The “Journolist,” When Press Desires for Personal Relevance Outweigh the Public Interest

In the past, Americans have reaped the benefit of investigative reporters like Pyle and Hersh (shown respectively in black and white). Yet, today the public is living in the era of the pundit, marked by people like Chris Matthews and Bill O'Reilly (shown respectively in color). This punditocracy is shaped by journalist feuds, journalist infighting, and the "Journolist."

by Matthew L. Schafer

Today, the conservative website The Daily Caller released excerpts from what has been dubbed the “Journolist.”  The Journolist was created by rising Washington Post reporter Ezra Klein in February of 2007.  The Journolist is an email listserv that was comprised of hundreds of lean-to-the-left journalists, scholars, pundits, and contributors.  Its existence was first revealed by Political in early 2009.  In the article, Klein dismissed the list’s importance.

“It’s just a list where journalists and policy wonks can discuss issues freely,” Klein told Politico in 2009.

Despite the recent attention to the list, over the past three years the list has only been mentioned in about 225 news articles in the LexisNexis database.  This may be due to the list’s off-the-record policy.  The list, however, has still suffered several leaks since the original Politico article describing its existence was published.  The Daily Caller has cried foul on some of the leaked information, citing certain passages that show some journalists planning a counterstrategy to fend off Rev. Jeremiah Wright election attacks by conservatives.

“It’s not necessary to jump to Wright-qua-Wright’s defense… What is necessary is to raise the cost on the right of going after the left,” Spencer Ackerman of the Washington Independent (ironically) wrote during the election.  “In other words, find a rightwinger’s [sic] and smash it through a plate-glass window.”

While Obama did get more favorable coverage during the election, it is impossible to make any inferences that this was the result of Journolist’s existence as The Daily Caller and Sarah Palin are suggesting.  In a time when conservatives are embattled with charges of racism, which were enflamed by a NAACP amendment released last week, conservatives see the revelations of the Journolist as proof of liberal press bias.  The press war rages, and in today’s press climate it’s all about who comes out on top.

While determining who is right, wrong, racist, or not, will surely be address by the press in light of the new information, the list seems to prompt a more important question regarding the state of the news media.  Who’s doing the real journalistic digging, while many journalists–both left and right–are strategizing and plotting against each other?  This is not to say that any discussion among journalists is taboo.  Indeed, in the past journalists have lived in packs.  But, as Jon Stewart recently pointed out, whether it is listservs with less than cogent commentary or White House-Press club get-togethers or propagated misinformation or press mudslinging as in the current case, it appears the press “is stuck.”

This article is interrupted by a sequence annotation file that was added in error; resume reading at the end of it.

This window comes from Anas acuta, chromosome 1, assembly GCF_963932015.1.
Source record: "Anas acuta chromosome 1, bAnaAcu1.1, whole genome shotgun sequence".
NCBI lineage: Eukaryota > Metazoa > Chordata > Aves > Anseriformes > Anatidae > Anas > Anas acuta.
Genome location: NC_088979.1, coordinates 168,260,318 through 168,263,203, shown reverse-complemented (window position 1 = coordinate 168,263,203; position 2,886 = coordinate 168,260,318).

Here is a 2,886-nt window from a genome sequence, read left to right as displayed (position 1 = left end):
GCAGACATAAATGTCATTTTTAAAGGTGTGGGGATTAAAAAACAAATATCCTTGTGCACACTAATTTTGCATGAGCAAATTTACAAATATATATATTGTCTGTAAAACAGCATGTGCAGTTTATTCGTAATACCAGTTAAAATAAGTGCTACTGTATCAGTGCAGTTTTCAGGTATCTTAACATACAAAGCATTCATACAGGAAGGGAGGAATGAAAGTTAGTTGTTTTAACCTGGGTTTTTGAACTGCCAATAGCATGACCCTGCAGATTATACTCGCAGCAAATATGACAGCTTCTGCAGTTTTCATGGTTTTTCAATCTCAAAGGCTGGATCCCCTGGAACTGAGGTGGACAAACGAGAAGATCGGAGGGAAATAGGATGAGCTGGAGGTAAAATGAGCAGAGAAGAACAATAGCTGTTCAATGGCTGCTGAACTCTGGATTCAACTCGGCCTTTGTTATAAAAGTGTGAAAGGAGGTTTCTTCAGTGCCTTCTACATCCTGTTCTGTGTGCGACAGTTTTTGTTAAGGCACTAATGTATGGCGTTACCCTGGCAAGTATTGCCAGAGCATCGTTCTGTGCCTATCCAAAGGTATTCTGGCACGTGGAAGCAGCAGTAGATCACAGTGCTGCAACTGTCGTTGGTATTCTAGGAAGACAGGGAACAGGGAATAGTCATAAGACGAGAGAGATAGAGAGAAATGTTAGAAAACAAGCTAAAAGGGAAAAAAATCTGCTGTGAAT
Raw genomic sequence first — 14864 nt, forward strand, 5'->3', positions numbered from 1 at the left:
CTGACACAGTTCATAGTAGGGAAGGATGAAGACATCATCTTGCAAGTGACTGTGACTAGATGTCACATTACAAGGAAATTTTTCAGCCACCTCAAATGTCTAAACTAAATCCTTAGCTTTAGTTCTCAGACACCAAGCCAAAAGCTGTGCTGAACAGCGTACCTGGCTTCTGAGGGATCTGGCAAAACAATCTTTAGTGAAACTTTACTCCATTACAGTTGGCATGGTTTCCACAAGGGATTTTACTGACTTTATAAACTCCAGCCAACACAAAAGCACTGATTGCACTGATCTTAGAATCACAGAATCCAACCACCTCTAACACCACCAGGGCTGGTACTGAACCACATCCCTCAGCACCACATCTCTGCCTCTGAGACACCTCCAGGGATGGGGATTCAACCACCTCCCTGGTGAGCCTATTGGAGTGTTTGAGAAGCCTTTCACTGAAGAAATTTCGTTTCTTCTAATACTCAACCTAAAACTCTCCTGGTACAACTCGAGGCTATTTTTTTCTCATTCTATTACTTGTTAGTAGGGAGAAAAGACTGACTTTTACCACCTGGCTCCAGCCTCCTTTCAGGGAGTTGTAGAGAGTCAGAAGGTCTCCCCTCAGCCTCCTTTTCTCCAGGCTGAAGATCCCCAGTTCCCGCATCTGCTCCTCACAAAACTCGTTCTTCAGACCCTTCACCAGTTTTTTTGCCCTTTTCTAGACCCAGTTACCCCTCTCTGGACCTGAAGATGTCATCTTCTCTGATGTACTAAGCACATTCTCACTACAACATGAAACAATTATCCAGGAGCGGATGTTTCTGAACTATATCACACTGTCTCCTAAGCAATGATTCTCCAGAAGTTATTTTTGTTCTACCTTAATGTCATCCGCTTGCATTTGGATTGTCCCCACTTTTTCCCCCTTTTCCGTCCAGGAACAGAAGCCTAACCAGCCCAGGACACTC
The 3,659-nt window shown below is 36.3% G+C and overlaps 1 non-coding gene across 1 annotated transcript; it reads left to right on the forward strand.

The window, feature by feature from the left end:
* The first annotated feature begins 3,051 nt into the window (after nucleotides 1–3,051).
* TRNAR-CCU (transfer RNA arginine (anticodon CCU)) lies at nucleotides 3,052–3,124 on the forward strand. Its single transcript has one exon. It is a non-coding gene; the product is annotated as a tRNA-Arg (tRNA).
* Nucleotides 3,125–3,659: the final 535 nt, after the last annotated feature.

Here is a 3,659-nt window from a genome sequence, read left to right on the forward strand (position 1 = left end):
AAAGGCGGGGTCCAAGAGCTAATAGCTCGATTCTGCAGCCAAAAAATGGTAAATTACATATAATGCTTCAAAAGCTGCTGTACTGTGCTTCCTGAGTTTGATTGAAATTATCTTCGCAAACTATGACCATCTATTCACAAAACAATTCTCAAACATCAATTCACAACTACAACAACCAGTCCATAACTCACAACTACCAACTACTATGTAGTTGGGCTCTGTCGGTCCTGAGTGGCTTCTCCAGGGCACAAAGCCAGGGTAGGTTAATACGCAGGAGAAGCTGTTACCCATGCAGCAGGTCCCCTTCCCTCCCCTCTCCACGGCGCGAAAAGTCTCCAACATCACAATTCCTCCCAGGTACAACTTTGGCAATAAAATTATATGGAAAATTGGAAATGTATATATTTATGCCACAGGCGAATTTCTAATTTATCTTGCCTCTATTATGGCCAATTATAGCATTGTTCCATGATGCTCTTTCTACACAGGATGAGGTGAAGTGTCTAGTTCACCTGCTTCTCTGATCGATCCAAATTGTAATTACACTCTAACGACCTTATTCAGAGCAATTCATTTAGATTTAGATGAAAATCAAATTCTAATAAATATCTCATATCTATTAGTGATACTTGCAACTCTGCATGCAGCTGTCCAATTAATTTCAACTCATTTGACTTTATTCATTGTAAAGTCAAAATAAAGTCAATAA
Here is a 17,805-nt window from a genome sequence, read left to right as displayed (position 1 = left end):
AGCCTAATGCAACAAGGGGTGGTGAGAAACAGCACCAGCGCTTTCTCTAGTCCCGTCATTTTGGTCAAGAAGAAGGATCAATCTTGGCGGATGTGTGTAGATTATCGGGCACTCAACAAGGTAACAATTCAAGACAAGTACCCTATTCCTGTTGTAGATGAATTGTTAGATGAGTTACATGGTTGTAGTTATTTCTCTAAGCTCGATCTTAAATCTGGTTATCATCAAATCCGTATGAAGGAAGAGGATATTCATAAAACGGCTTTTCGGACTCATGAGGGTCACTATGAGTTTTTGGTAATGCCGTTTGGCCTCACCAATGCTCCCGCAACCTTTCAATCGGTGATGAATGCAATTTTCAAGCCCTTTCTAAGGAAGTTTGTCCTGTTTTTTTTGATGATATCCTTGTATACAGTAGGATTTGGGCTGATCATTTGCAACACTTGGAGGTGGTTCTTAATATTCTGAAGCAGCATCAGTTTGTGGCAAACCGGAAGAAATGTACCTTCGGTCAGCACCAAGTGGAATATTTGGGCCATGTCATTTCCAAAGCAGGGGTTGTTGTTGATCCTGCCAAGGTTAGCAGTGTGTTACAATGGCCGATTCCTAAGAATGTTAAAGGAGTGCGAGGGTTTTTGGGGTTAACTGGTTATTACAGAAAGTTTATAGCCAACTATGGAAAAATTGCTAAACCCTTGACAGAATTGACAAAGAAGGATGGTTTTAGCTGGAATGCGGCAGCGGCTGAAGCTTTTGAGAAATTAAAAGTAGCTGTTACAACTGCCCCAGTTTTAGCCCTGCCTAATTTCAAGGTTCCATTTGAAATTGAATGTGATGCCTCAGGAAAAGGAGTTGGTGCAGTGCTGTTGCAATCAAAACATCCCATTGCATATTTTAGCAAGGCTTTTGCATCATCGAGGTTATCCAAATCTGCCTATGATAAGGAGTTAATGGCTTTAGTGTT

While rays of light still remain, investigative reporting and quality journalism are ceding to increasing amounts of press grandstanding, press fraternizing, press posturing, and press aspirations for fame.  This self-destruction of America’s Fourth Estate should worry all citizens.  In many cases, the press is becoming the celebrity, not the watchdog.  For example, the Daily Beast, a relatively young Internet news magazine, recently ran with a story entitled “BPs Gulf Oil Spill: The Hunks,” which featured the “most attractive” male correspondents covering the spill.

The Journolist, celebrity journalists, partisan press antagonizing each other and not the government–it is all a sign of the rise of the new celebrity press.  A press that is concerned more about its image and its position in the political hierarchy it is supposed to be monitoring than it is about the people.  Indeed, it seems what American journalism needs is another I.F. Stone, another Ernie Pyle, another Seymour Hersh.  Instead, we are stuck with Keith Olberman, Sean Hannity, and the myriad of other “celebrity journalists” who seek fame, not fact.

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About Matthew L. Schafer

Matthew L. Schafer graduated from the University of Illinois in 2009 with a Bachelor of Science in Media Studies. He later attended Louisiana State University’s Manship School of Mass Communication where he earned a Masters of Mass Communication and Georgetown University Law Center where he earned his J.D.
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One Response to The “Journolist,” When Press Desires for Personal Relevance Outweigh the Public Interest

  1. Pingback: Week in Media: Rewind « Lippmann Would Roll

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